Tuesday, June 12, 2012

Gloriosa superba

Not a piece of choral music by Bach. A plant.

Planted this spring from strange, long rhizomes, and blooming now for the last week. Hailing from southern Africa, and lethally toxic, should you wish to chomp on that long, fleshy, underground stem. I have seen them scrambling wild on the southern, summer rainfall coasts of South Africa. Lyn McCallum had a beauty in her Cape Town garden, growing from a pot, and dripping with flowers, which I saw in January. So I looked for them, Stateside, and found them at Brent and Becky's. Five arrived, one was rotten, four were planted.

The flowers opened a disappointingly insipid non-colour, then gradually darkened, to my surprise. They are long lasting. The leaves have hooks at the end that are fiercely strong, once they sense the presence of a supporting branch or surface. You have to break them to get them free.

To my complete disgust I managed to break the stem tip off one of the four plants I have, so that I lost all the flowers. I planted it in a pot at the base of the New Dawn, hoping that it would scramble up the rose canes and make them look less...cane-y. Twit. But there are three left.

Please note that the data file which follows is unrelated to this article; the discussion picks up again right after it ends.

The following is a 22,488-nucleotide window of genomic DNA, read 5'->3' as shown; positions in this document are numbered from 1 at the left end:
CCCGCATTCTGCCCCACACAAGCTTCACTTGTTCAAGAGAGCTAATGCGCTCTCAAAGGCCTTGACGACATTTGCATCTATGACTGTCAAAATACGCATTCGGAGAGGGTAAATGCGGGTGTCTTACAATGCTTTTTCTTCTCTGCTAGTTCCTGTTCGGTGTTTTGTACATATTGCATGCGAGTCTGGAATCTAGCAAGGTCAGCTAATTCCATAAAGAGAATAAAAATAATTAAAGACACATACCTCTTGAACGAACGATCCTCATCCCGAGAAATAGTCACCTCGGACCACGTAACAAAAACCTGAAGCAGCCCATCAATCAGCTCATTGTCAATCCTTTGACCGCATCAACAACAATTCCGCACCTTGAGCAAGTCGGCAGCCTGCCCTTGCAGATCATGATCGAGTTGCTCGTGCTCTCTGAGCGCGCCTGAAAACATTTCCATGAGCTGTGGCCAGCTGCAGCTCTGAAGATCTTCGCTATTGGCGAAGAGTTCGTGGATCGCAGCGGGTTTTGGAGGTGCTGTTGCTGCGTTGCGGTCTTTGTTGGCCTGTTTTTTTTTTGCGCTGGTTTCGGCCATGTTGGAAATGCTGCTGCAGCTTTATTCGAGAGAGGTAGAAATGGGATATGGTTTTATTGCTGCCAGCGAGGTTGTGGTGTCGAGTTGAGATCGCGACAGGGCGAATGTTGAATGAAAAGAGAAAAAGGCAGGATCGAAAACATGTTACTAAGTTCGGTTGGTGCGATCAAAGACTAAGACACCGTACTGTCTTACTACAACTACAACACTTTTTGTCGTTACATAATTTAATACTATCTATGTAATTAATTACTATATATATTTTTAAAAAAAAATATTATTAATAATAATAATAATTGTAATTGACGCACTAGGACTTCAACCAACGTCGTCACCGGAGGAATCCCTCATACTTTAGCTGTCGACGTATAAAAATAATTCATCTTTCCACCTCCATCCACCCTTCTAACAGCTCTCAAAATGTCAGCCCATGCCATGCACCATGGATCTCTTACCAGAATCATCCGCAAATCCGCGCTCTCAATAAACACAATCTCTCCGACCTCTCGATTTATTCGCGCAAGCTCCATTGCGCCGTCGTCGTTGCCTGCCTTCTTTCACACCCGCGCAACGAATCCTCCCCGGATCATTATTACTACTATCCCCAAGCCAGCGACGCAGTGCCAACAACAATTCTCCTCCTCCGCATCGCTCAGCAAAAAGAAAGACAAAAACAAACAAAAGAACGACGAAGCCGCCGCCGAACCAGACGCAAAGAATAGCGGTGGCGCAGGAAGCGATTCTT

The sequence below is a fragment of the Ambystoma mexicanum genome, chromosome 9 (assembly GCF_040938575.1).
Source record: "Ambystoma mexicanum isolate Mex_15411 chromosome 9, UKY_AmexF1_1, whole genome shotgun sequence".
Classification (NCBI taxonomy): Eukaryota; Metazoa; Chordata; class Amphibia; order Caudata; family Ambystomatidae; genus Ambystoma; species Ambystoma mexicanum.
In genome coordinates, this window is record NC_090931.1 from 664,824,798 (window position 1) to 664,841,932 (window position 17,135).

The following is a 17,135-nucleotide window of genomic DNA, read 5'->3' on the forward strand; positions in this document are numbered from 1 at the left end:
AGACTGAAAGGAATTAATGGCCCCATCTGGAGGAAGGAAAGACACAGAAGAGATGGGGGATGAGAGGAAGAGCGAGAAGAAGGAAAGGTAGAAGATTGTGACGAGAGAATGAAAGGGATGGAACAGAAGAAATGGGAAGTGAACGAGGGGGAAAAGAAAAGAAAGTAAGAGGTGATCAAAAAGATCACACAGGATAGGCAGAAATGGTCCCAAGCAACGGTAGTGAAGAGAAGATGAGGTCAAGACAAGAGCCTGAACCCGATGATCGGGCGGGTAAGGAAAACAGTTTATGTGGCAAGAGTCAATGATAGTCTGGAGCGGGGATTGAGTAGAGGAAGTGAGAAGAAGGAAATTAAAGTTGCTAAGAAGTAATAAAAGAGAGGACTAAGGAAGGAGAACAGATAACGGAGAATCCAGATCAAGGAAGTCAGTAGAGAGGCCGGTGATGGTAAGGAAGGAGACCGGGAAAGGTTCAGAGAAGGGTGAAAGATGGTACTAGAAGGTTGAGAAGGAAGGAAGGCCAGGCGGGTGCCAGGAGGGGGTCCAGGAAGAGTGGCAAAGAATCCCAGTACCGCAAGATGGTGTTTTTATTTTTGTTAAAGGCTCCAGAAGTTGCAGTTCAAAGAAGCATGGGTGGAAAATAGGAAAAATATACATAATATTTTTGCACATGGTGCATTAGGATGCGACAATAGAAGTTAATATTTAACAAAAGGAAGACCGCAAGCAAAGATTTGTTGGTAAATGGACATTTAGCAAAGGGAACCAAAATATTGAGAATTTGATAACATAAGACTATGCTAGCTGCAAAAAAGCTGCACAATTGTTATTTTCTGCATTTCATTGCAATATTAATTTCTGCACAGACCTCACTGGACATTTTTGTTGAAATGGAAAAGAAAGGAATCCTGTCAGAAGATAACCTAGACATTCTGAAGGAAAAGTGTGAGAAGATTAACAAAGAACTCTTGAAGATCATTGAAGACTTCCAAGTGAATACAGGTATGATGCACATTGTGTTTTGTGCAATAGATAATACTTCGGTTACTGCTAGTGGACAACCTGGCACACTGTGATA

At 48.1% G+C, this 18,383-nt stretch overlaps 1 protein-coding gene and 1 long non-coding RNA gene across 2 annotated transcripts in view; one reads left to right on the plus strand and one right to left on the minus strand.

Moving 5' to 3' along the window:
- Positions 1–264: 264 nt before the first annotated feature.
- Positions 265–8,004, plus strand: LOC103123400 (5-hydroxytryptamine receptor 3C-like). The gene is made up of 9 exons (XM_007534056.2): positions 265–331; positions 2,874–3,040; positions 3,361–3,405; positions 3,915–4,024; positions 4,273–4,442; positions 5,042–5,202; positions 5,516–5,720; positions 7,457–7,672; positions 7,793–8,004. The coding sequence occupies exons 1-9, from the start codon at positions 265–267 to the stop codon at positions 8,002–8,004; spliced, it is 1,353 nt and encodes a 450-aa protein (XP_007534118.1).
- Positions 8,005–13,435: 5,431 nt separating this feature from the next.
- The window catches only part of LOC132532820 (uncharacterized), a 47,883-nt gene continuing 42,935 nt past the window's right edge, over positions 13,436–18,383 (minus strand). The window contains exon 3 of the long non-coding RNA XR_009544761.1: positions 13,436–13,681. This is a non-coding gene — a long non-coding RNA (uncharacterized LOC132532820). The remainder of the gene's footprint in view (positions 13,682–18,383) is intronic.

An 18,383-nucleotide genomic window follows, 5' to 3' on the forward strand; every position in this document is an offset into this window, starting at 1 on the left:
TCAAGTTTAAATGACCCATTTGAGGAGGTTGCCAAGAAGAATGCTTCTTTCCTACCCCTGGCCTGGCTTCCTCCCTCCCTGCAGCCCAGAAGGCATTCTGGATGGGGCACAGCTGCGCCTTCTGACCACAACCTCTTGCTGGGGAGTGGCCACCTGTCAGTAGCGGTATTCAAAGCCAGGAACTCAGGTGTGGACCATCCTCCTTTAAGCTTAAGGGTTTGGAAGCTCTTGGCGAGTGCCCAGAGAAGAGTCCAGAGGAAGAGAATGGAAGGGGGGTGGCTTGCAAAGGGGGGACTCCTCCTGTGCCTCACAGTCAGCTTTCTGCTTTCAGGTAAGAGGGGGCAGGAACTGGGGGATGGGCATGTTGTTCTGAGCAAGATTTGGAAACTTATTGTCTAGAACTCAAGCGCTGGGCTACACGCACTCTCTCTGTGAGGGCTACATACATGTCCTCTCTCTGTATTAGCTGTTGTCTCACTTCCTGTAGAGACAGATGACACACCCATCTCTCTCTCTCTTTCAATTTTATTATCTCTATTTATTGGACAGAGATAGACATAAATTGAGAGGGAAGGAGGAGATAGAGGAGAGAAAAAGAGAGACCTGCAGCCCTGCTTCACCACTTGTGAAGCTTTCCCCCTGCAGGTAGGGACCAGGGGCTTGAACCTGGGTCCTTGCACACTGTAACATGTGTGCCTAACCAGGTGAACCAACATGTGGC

As to hardiness. Reputedly hardy in USDA Zone 7 if very protected, but generally hardy from Zones 8-10.


  1. Lovely -- thank you for sharing -- I've never seen these lillies before!

  2. Ooooooh! Breathtaking! all my favorite colors and so lovely. double thanks for sharing.

  3. Your Gloriosa superba is beautiful - love the varigation. Never seen this colour, someone must have tweaked them over there, wish I could get this variety in Cape Town.

  4. Are they successful at disguising the rose's leggy canes, and how tall do they get? I am looking for something to camouflage a persistantly black spotty Just Joey rose that is often nearly leafless for periods of time. The rose is otherwisevfairly vigorous, and as it was a gift, i cannot just get rid of it. I realize clematis is the classic answer, but the rose is in full baking sun, and i think clematis need cool feet. Please report next year if the gloriosa lilies survive the winter! How is that edgeworthis doing that you planted for a client? --Klaus

  5. Hello Klaus!

    I would say, rather than disguising, they distract from...

    I have clematis fulfilling the same purpose. Would their feet not be cool enough under the rose?

    The Gloriosa lilies do get tall - mine are at about 4-5 feet, now. They prefer to sprawl, rather than go straight up but those hooked leaves do hold onto just about anything. What I don't know yet, is what happens if one tops them, before, or after blooming. Will they send out new shoots? My friend Lyn's lilies had dozens of flowers and many side shoots - but the climate is Mediterranean, which may make all the difference.


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